Here are a few strategies for getting started with a group.  Building a sense of ensemble can prepare participants for trusting one another and collaboration. 

The Circle

Doing warm up sequences in a circle together in silence. The group should try following each other and move as one. Choose something everyone can learn and repeat easily - a stretch, a gesture sun salutations.

This brings focus to the group and gets their bodies listening to each other.








Breathing / focusing the group:

[A basic centering sequence used by dance and theater]

Starting the group on the floor spaced out and focusing on breathing usually brings focus into the room and connects each person to their body. One simple process is starting in the torso - focusing on the rise and fall of the rib cage and breath filling up the back and sides of the torso.
On the exhale, it's good to remind the group of gravitational force pulling the body to the center of the earth- getting them to open up their awareness of the forces at play in the space. Then moving to the lower body.  Feeling the breath fill up the hips- legs and feet with air and relaxing into the floor on the exhale. 
Lastly focusing on the arms and upper spine- like water filling up hoses through the finger tips.  Once this process is complete (5-10 deep breaths in each stage) have the group try to listen to their heart beat or pulse, connecting to all the movement going on in the blood stream and their natural rhythm.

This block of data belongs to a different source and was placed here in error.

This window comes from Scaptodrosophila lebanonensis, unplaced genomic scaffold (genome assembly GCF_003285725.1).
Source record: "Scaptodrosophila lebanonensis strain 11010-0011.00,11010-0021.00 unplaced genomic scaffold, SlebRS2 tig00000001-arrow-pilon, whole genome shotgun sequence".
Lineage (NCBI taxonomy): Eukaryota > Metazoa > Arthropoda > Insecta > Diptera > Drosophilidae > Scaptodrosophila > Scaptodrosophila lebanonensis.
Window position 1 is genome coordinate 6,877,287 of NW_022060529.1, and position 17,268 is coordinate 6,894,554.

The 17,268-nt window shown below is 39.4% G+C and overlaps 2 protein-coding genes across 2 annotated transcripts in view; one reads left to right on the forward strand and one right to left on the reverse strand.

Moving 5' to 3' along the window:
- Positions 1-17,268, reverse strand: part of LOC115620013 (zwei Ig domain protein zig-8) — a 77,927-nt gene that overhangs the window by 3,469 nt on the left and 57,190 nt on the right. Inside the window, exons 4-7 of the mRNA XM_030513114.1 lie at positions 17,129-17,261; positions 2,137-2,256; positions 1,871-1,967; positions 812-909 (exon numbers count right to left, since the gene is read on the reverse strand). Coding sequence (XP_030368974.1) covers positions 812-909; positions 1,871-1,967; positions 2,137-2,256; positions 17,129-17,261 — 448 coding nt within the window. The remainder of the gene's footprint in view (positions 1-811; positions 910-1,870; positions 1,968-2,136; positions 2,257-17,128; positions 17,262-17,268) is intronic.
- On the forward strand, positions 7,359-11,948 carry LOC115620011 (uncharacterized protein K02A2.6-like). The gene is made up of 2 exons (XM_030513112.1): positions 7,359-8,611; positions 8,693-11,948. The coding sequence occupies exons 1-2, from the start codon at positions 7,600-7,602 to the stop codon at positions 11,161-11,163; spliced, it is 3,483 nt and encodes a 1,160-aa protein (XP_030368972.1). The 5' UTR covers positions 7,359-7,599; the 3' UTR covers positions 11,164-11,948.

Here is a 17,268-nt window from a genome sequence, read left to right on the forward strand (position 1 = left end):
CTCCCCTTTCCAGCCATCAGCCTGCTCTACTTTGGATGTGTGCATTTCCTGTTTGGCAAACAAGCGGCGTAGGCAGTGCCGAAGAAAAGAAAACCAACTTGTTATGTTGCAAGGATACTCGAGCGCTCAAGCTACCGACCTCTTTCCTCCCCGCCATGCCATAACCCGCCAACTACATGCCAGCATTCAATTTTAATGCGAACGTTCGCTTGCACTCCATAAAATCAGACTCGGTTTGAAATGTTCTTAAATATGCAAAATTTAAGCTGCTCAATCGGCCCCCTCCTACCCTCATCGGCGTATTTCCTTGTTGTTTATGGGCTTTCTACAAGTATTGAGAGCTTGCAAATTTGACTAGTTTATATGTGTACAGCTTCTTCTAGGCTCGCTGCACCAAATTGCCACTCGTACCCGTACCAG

Walking Patterns:

[Variation on a common variety of warm up's from dance and theater training] 

At some point during the warm up we have the group walk the space and give small tasks to get them working as a unit.  Simple directions can be the most effective- like asking them to all stop at a random time without talking.  Others include: lifting one person and carry them to another place in the room, take someone’s weight and lower them to the floor slowly, choose two people without letting them know and place your self between them, have a one minute conversation with someone and then keep walking,  flock (which means all move in unison slowly- trying to move as one), walk the interior space of your home. 

Getting the group to listen to the multiple bodies in the room, getting them to negotiate traffic and sense the compositions being created in real time, ground the participants for the work.     

Group Dynamics: Far Away and Close:

[from Emmalena Fredriksson]

  • Without revealing, everyone in the group selects one person in the room. 

  • Move as far away from that person as possible.

  • After running for a while, pause and choose another person without revealing who. 

  • This time you want to be as close to this person as possible.